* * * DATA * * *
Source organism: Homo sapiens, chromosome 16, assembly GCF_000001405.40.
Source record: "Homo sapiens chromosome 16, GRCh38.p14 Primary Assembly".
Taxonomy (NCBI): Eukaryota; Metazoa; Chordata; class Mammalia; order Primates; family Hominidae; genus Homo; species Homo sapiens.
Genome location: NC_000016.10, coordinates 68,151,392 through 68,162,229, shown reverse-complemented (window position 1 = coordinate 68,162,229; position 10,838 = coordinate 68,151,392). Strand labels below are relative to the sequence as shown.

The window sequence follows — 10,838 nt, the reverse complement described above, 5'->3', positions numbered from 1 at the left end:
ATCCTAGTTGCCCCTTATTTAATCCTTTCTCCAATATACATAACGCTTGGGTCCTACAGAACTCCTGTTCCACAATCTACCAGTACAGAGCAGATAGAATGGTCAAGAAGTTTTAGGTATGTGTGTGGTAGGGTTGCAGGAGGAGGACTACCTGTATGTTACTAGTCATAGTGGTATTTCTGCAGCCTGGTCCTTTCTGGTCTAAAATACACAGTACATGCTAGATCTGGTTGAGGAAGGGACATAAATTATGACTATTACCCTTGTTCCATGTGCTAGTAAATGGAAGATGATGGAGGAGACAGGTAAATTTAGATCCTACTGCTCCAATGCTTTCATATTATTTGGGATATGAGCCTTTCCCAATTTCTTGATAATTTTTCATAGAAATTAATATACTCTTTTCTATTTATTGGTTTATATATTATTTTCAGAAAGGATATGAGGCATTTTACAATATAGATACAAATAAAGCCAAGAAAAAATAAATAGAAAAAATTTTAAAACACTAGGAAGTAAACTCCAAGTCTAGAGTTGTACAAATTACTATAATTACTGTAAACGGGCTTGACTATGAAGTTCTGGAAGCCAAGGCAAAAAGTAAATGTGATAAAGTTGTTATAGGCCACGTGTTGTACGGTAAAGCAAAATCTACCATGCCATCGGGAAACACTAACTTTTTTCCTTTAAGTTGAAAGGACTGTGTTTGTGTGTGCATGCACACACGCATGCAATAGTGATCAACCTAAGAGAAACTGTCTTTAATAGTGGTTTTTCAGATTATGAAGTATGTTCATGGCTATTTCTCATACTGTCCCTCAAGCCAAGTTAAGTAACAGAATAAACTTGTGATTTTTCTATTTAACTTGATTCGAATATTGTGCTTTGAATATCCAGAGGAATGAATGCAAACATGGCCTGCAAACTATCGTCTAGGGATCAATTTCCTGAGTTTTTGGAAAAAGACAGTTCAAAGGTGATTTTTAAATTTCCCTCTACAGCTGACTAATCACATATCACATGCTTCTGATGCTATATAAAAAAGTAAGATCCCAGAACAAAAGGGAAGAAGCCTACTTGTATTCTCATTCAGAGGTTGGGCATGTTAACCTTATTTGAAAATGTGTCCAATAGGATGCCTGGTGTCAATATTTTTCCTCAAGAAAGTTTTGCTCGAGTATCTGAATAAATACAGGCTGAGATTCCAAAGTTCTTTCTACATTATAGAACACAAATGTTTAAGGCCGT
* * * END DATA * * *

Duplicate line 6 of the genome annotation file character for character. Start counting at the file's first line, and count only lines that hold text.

ATCCTAGTTGCCCCTTATTTAATCCTTTCTCCAATATACATAACGCTTGGGTCCTACAGAACTCCTGTTCCACAATCTACCAGTACAGAGCAGATAGAATGGTCAAGAAGTTTTAGGTATGTGTGTGGTAGGGTTGCAGGAGGAGGACTACCTGTATGTTACTAGTCATAGTGGTATTTCTGCAGCCTGGTCCTTTCTGGTCTAAAATACACAGTACATGCTAGATCTGGTTGAGGAAGGGACATAAATTATGACTATTACCCTTGTTCCATGTGCTAGTAAATGGAAGATGATGGAGGAGACAGGTAAATTTAGATCCTACTGCTCCAATGCTTTCATATTATTTGGGATATGAGCCTTTCCCAATTTCTTGATAATTTTTCATAGAAATTAATATACTCTTTTCTATTTATTGGTTTATATATTATTTTCAGAAAGGATATGAGGCATTTTACAATATAGATACAAATAAAGCCAAGAAAAAATAAATAGAAAAAATTTTAAAACACTAGGAAGTAAACTCCAAGTCTAGAGTTGTACAAATTACTATAATTACTGTAAACGGGCTTGACTATGAAGTTCTGGAAGCCAAGGCAAAAAGTAAATGTGATAAAGTTGTTATAGGCCACGTGTTGTACGGTAAAGCAAAATCTACCATGCCATCGGGAAACACTAACTTTTTTCCTTTAAGTTGAAAGGACTGTGTTTGTGTGTGCATGCACACACGCATGCAATAGTGATCAACCTAAGAGAAACTGTCTTTAATAGTGGTTTTTCAGATTATGAAGTATGTTCATGGCTATTTCTCATACTGTCCCTCAAGCCAAGTTAAGTAACAGAATAAACTTGTGATTTTTCTATTTAACTTGATTCGAATATTGTGCTTTGAATATCCAGAGGAATGAATGCAAACATGGCCTGCAAACTATCGTCTAGGGATCAATTTCCTGAGTTTTTGGAAAAAGACAGTTCAAAGGTGATTTTTAAATTTCCCTCTACAGCTGACTAATCACATATCACATGCTTCTGATGCTATATAAAAAAGTAAGATCCCAGAACAAAAGGGAAGAAGCCTACTTGTATTCTCATTCAGAGGTTGGGCATGTTAACCTTATTTGAAAATGTGTCCAATAGGATGCCTGGTGTCAATATTTTTCCTCAAGAAAGTTTTGCTCGAGTATCTGAATAAATACAGGCTGAGATTCCAAAGTTCTTTCTACATTATAGAACACAAATGTTTAAGGCCGT